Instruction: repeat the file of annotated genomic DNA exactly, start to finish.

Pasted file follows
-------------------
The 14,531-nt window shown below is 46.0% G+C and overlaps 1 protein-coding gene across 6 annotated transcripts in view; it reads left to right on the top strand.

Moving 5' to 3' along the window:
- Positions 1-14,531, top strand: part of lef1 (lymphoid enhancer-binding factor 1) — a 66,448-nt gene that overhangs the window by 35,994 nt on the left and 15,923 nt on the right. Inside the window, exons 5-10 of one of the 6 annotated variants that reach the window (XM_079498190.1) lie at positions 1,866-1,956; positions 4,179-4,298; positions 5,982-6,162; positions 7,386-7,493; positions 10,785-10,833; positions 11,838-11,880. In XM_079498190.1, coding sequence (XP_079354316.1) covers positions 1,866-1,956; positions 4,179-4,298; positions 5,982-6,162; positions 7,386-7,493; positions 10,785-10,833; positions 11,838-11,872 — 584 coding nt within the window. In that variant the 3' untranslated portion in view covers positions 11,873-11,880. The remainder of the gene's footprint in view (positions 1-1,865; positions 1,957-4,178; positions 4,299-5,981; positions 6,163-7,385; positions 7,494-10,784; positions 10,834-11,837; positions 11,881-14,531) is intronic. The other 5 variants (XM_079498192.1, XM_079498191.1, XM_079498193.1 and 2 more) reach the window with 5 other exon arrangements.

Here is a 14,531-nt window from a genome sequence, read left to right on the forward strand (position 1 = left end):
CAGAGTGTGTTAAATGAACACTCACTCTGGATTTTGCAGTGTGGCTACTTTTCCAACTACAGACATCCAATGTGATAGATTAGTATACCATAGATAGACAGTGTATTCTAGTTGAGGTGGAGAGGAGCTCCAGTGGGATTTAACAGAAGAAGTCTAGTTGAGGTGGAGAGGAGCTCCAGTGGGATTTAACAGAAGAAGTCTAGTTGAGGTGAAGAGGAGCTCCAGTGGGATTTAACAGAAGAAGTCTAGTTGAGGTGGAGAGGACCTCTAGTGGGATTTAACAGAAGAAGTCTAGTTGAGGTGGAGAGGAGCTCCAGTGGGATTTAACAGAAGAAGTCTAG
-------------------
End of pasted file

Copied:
The 14,531-nt window shown below is 46.0% G+C and overlaps 1 protein-coding gene across 6 annotated transcripts in view; it reads left to right on the top strand.

Moving 5' to 3' along the window:
- Positions 1-14,531, top strand: part of lef1 (lymphoid enhancer-binding factor 1) — a 66,448-nt gene that overhangs the window by 35,994 nt on the left and 15,923 nt on the right. Inside the window, exons 5-10 of one of the 6 annotated variants that reach the window (XM_079498190.1) lie at positions 1,866-1,956; positions 4,179-4,298; positions 5,982-6,162; positions 7,386-7,493; positions 10,785-10,833; positions 11,838-11,880. In XM_079498190.1, coding sequence (XP_079354316.1) covers positions 1,866-1,956; positions 4,179-4,298; positions 5,982-6,162; positions 7,386-7,493; positions 10,785-10,833; positions 11,838-11,872 — 584 coding nt within the window. In that variant the 3' untranslated portion in view covers positions 11,873-11,880. The remainder of the gene's footprint in view (positions 1-1,865; positions 1,957-4,178; positions 4,299-5,981; positions 6,163-7,385; positions 7,494-10,784; positions 10,834-11,837; positions 11,881-14,531) is intronic. The other 5 variants (XM_079498192.1, XM_079498191.1, XM_079498193.1 and 2 more) reach the window with 5 other exon arrangements.

Here is a 14,531-nt window from a genome sequence, read left to right on the forward strand (position 1 = left end):
CAGAGTGTGTTAAATGAACACTCACTCTGGATTTTGCAGTGTGGCTACTTTTCCAACTACAGACATCCAATGTGATAGATTAGTATACCATAGATAGACAGTGTATTCTAGTTGAGGTGGAGAGGAGCTCCAGTGGGATTTAACAGAAGAAGTCTAGTTGAGGTGGAGAGGAGCTCCAGTGGGATTTAACAGAAGAAGTCTAGTTGAGGTGAAGAGGAGCTCCAGTGGGATTTAACAGAAGAAGTCTAGTTGAGGTGGAGAGGACCTCTAGTGGGATTTAACAGAAGAAGTCTAGTTGAGGTGGAGAGGAGCTCCAGTGGGATTTAACAGAAGAAGTCTAG